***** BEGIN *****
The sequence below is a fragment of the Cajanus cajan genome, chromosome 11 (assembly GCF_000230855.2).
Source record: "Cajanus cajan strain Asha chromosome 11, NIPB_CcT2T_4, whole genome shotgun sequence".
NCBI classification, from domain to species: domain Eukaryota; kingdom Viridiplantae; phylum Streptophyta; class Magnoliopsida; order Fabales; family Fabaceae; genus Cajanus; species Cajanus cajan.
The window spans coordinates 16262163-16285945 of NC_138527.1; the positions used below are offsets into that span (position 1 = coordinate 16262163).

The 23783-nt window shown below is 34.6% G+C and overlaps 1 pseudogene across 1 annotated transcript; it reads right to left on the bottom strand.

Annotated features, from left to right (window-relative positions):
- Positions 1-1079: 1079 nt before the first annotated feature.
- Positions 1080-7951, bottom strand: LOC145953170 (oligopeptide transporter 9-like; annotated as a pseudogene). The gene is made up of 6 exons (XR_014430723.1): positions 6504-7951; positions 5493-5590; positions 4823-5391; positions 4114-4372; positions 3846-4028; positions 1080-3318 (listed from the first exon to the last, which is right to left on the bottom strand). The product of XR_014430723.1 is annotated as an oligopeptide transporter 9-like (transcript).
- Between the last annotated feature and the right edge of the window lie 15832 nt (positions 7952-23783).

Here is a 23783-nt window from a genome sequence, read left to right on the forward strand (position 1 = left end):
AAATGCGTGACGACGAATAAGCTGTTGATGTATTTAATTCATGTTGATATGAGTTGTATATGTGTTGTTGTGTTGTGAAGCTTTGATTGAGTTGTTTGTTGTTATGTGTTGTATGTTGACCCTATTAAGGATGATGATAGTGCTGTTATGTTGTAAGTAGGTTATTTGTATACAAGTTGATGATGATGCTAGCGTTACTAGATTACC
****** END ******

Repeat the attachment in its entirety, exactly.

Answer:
The sequence below is a fragment of the Cajanus cajan genome, chromosome 11 (assembly GCF_000230855.2).
Source record: "Cajanus cajan strain Asha chromosome 11, NIPB_CcT2T_4, whole genome shotgun sequence".
NCBI classification, from domain to species: domain Eukaryota; kingdom Viridiplantae; phylum Streptophyta; class Magnoliopsida; order Fabales; family Fabaceae; genus Cajanus; species Cajanus cajan.
The window spans coordinates 16262163-16285945 of NC_138527.1; the positions used below are offsets into that span (position 1 = coordinate 16262163).

The 23783-nt window shown below is 34.6% G+C and overlaps 1 pseudogene across 1 annotated transcript; it reads right to left on the bottom strand.

Annotated features, from left to right (window-relative positions):
- Positions 1-1079: 1079 nt before the first annotated feature.
- Positions 1080-7951, bottom strand: LOC145953170 (oligopeptide transporter 9-like; annotated as a pseudogene). The gene is made up of 6 exons (XR_014430723.1): positions 6504-7951; positions 5493-5590; positions 4823-5391; positions 4114-4372; positions 3846-4028; positions 1080-3318 (listed from the first exon to the last, which is right to left on the bottom strand). The product of XR_014430723.1 is annotated as an oligopeptide transporter 9-like (transcript).
- Between the last annotated feature and the right edge of the window lie 15832 nt (positions 7952-23783).

Here is a 23783-nt window from a genome sequence, read left to right on the forward strand (position 1 = left end):
AAATGCGTGACGACGAATAAGCTGTTGATGTATTTAATTCATGTTGATATGAGTTGTATATGTGTTGTTGTGTTGTGAAGCTTTGATTGAGTTGTTTGTTGTTATGTGTTGTATGTTGACCCTATTAAGGATGATGATAGTGCTGTTATGTTGTAAGTAGGTTATTTGTATACAAGTTGATGATGATGCTAGCGTTACTAGATTACC